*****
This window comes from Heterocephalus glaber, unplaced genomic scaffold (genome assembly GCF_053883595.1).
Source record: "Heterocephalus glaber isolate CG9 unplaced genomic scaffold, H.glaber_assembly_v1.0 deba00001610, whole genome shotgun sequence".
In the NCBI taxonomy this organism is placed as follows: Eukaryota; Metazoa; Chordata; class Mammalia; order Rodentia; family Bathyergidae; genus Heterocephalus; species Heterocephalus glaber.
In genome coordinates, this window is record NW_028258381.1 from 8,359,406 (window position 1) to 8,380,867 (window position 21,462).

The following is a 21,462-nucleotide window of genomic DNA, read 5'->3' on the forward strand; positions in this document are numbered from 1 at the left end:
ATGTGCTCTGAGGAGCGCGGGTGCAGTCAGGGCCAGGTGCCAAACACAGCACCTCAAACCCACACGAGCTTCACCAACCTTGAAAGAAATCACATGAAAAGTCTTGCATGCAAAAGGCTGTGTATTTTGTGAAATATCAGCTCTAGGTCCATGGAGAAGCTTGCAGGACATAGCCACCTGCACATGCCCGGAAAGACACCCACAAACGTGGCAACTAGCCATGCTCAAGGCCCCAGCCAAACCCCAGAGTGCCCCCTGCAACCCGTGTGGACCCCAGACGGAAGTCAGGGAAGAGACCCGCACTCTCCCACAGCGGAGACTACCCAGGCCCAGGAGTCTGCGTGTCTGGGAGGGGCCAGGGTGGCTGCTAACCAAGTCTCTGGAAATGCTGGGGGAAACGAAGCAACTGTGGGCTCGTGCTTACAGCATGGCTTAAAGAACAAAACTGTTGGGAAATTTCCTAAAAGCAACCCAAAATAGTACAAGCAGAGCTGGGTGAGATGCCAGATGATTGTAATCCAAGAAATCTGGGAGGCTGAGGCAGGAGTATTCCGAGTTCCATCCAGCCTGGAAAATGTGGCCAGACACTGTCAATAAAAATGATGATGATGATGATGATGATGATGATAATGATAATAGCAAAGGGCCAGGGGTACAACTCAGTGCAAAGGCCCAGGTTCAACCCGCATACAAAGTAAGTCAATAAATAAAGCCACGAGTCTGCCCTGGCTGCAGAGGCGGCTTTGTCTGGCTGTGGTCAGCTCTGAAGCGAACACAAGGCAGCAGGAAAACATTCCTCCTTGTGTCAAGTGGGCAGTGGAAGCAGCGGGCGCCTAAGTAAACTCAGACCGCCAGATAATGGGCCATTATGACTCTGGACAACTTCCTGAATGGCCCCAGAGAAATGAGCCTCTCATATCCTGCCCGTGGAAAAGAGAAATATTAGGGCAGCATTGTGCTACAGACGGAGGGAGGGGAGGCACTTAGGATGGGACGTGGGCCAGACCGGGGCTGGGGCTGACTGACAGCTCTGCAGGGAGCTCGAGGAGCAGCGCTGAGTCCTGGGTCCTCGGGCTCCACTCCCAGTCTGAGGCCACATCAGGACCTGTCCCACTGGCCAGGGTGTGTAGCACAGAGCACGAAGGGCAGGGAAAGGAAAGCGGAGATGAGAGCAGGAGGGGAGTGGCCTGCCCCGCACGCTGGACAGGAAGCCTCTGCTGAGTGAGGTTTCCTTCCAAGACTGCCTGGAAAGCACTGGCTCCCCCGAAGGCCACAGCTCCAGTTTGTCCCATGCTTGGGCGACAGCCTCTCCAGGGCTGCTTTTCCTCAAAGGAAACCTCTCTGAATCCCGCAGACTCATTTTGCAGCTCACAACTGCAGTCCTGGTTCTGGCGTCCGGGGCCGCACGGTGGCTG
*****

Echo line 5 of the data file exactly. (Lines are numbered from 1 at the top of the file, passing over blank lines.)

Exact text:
The following is a 21,462-nucleotide window of genomic DNA, read 5'->3' on the forward strand; positions in this document are numbered from 1 at the left end: